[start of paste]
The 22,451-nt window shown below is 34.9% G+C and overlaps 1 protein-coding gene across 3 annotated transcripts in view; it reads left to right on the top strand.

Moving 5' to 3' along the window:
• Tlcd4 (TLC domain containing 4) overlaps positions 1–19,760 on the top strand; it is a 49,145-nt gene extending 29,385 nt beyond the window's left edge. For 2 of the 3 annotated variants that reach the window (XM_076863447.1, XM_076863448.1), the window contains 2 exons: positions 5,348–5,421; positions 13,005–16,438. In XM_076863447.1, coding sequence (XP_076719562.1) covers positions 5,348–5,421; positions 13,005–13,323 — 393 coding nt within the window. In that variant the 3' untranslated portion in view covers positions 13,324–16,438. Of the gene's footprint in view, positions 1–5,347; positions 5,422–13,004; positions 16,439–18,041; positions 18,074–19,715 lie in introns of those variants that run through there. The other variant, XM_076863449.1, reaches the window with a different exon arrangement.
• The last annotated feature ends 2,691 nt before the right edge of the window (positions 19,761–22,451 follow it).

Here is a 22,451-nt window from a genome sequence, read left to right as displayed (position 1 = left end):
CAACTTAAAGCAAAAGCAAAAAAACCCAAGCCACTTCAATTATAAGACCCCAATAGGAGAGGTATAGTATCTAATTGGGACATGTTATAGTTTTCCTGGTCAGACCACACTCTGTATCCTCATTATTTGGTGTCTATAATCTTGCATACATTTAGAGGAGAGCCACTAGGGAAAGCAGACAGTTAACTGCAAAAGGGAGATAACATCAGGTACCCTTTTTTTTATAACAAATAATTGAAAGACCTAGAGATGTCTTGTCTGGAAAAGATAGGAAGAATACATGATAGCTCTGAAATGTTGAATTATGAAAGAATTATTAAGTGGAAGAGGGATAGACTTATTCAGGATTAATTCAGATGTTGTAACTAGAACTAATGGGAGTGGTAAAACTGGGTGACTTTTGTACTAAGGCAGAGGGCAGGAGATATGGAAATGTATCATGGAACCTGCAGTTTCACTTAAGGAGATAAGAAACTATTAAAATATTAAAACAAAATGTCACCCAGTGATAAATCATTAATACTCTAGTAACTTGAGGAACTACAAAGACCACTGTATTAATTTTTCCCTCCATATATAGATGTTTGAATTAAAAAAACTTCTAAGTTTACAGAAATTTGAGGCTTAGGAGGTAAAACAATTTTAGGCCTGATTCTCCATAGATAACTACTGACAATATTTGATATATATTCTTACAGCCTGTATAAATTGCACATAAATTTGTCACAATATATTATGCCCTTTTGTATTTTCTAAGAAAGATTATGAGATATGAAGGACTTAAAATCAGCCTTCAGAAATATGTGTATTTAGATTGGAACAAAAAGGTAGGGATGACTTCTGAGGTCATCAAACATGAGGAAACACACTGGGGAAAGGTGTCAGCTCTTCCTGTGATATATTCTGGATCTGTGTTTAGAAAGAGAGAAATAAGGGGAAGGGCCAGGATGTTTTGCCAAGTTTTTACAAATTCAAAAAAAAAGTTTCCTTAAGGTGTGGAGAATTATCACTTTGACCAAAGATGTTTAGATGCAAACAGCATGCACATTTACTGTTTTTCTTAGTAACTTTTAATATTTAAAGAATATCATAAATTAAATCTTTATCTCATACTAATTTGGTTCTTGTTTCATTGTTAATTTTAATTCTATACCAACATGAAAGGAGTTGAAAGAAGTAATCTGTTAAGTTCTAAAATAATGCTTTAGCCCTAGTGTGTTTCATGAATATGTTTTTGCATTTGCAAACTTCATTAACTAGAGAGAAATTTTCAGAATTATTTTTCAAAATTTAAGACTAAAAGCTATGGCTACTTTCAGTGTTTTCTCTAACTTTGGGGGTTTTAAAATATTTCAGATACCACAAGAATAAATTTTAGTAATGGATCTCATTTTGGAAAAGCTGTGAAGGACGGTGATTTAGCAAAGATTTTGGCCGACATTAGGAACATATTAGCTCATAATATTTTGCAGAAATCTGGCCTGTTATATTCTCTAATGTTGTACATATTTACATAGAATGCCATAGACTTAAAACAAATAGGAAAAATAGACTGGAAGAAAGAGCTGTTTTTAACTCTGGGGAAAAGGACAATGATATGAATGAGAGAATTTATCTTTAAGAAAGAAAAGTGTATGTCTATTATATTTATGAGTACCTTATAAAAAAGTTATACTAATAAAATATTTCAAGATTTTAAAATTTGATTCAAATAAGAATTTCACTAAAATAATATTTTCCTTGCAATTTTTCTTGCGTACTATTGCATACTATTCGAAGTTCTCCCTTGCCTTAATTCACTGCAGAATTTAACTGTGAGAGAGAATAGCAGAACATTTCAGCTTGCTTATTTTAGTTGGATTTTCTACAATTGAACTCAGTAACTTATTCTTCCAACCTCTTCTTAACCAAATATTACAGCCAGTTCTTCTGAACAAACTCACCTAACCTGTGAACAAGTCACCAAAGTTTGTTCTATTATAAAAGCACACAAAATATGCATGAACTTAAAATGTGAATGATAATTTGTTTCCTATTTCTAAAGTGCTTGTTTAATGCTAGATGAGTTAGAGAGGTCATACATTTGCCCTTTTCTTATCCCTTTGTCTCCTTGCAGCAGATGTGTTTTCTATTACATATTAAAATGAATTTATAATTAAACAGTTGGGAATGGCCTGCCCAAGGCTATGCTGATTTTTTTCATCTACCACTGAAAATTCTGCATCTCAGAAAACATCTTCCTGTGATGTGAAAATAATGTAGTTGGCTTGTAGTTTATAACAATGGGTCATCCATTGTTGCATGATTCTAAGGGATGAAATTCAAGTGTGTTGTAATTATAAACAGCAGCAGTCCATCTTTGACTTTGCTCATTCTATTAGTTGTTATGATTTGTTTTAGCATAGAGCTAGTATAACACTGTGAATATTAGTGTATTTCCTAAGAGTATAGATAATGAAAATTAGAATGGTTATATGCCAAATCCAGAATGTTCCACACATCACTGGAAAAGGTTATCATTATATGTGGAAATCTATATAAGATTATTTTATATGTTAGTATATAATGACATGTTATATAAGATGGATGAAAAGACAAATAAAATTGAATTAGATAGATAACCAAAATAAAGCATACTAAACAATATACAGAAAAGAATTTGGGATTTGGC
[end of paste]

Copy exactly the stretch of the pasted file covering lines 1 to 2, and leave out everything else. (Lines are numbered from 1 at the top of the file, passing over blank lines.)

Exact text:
The 22,451-nt window shown below is 34.9% G+C and overlaps 1 protein-coding gene across 3 annotated transcripts in view; it reads left to right on the top strand.

Moving 5' to 3' along the window: